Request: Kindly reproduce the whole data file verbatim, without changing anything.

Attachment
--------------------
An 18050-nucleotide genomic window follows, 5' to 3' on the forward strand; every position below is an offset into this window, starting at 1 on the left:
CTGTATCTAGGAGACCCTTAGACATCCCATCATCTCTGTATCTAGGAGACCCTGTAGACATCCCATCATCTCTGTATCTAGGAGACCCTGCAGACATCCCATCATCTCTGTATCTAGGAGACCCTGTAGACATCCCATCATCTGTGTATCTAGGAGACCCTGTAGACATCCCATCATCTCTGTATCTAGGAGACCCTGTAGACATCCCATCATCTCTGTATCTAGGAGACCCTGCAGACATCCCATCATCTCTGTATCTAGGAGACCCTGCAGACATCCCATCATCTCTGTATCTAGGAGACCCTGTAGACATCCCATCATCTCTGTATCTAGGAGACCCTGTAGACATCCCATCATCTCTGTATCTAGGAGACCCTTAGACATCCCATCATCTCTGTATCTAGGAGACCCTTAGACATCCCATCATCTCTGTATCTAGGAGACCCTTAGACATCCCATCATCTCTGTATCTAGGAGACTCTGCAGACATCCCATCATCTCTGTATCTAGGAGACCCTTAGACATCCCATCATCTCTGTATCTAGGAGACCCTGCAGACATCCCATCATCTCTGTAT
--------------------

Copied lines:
An 18050-nucleotide genomic window follows, 5' to 3' on the forward strand; every position below is an offset into this window, starting at 1 on the left:
CTGTATCTAGGAGACCCTTAGACATCCCATCATCTCTGTATCTAGGAGACCCTGTAGACATCCCATCATCTCTGTATCTAGGAGACCCTGCAGACATCCCATCATCTCTGTATCTAGGAGACCCTGTAGACATCCCATCATCTGTGTATCTAGGAGACCCTGTAGACATCCCATCATCTCTGTATCTAGGAGACCCTGTAGACATCCCATCATCTCTGTATCTAGGAGACCCTGCAGACATCCCATCATCTCTGTATCTAGGAGACCCTGCAGACATCCCATCATCTCTGTATCTAGGAGACCCTGTAGACATCCCATCATCTCTGTATCTAGGAGACCCTGTAGACATCCCATCATCTCTGTATCTAGGAGACCCTTAGACATCCCATCATCTCTGTATCTAGGAGACCCTTAGACATCCCATCATCTCTGTATCTAGGAGACCCTTAGACATCCCATCATCTCTGTATCTAGGAGACTCTGCAGACATCCCATCATCTCTGTATCTAGGAGACCCTTAGACATCCCATCATCTCTGTATCTAGGAGACCCTGCAGACATCCCATCATCTCTGTAT